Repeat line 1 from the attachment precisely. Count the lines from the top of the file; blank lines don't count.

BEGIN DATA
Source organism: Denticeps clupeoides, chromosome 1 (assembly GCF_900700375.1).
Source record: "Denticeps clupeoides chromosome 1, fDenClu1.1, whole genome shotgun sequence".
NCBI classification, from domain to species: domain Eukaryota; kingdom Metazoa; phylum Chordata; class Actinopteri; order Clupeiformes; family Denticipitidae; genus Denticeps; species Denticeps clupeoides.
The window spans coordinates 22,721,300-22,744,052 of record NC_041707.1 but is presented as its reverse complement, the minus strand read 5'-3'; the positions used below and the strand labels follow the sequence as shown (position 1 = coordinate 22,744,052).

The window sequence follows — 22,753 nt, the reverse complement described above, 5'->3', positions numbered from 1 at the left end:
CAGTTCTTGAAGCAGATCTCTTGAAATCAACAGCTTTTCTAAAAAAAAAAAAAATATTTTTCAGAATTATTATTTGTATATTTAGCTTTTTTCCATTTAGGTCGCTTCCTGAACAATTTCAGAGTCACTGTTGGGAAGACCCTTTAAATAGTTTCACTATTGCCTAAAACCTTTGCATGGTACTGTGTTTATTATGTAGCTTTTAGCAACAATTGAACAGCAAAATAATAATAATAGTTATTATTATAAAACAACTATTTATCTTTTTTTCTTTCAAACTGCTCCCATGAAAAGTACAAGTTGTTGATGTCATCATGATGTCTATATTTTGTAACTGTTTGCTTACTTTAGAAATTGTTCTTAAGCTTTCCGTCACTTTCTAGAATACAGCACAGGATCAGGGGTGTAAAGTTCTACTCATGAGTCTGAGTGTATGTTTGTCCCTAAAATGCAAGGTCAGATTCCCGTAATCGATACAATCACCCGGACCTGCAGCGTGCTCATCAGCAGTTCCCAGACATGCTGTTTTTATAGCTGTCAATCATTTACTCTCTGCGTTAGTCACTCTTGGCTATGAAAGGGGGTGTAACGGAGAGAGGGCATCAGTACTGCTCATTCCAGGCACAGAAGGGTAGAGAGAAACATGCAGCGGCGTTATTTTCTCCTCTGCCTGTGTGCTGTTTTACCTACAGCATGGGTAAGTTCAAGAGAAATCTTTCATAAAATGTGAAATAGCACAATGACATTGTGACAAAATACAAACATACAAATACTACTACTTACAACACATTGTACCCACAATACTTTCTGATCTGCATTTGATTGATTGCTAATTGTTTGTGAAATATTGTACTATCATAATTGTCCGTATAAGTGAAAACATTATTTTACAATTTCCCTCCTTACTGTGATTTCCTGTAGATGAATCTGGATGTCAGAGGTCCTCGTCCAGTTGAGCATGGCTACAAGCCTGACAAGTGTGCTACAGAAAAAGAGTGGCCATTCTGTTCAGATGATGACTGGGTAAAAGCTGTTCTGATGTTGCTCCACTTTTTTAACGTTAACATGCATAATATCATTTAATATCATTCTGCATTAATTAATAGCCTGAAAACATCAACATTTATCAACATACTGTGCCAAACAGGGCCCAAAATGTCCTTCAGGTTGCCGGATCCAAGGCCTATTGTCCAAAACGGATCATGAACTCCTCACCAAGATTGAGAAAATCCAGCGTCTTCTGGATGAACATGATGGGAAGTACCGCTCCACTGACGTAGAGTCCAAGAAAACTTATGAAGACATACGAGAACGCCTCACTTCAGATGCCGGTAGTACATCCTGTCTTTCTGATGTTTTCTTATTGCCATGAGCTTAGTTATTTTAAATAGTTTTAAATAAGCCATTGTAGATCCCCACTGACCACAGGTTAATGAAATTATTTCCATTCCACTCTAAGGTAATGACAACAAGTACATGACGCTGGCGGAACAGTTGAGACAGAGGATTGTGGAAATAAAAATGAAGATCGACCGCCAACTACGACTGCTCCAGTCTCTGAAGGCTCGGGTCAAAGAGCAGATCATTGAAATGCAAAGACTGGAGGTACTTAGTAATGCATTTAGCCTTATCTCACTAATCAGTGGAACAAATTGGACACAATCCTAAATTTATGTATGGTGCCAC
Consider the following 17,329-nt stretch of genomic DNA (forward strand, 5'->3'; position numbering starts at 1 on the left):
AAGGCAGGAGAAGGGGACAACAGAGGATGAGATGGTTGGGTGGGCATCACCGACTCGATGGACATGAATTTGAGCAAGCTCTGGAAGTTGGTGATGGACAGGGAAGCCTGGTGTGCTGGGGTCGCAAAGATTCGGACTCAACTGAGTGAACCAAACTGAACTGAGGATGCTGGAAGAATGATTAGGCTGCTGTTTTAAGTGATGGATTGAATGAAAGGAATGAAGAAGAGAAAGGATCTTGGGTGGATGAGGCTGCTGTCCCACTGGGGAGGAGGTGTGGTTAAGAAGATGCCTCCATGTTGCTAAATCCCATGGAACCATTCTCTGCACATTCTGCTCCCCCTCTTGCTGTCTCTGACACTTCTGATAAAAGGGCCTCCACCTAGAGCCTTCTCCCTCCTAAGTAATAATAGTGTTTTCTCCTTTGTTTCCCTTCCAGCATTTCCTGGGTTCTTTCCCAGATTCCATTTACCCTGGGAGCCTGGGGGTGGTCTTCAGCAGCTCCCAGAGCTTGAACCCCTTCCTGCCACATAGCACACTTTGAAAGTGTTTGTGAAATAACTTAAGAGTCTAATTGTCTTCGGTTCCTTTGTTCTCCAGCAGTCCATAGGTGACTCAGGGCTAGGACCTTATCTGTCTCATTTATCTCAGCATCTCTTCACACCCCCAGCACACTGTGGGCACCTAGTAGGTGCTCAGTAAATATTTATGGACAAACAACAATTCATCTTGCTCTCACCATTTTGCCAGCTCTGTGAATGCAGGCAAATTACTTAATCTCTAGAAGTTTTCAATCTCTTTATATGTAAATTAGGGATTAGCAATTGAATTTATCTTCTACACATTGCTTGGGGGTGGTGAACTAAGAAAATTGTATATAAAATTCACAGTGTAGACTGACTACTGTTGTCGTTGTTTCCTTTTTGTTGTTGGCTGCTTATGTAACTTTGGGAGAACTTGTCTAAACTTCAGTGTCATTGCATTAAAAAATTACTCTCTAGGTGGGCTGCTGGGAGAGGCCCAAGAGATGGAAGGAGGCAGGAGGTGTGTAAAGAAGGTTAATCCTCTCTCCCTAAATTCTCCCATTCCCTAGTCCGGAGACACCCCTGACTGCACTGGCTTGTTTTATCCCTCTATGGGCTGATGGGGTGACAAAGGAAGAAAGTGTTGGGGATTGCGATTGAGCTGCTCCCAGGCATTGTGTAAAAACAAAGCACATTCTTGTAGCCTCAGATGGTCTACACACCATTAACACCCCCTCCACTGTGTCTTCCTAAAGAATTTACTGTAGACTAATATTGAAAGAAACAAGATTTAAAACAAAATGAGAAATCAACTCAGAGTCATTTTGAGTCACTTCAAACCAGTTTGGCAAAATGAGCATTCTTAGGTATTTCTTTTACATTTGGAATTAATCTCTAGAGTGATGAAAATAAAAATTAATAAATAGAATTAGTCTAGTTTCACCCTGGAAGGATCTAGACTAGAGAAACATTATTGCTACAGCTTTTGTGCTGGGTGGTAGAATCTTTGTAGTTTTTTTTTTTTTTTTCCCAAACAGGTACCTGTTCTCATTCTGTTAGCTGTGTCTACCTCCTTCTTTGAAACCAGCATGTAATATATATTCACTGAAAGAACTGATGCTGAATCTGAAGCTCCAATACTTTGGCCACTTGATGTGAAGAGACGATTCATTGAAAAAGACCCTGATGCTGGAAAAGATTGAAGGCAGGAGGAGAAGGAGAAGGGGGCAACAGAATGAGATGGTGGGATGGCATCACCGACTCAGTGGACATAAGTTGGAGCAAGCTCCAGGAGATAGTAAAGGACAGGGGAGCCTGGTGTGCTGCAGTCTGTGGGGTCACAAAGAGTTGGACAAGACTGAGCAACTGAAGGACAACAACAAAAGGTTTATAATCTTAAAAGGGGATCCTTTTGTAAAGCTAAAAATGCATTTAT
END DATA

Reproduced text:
Source organism: Denticeps clupeoides, chromosome 1 (assembly GCF_900700375.1).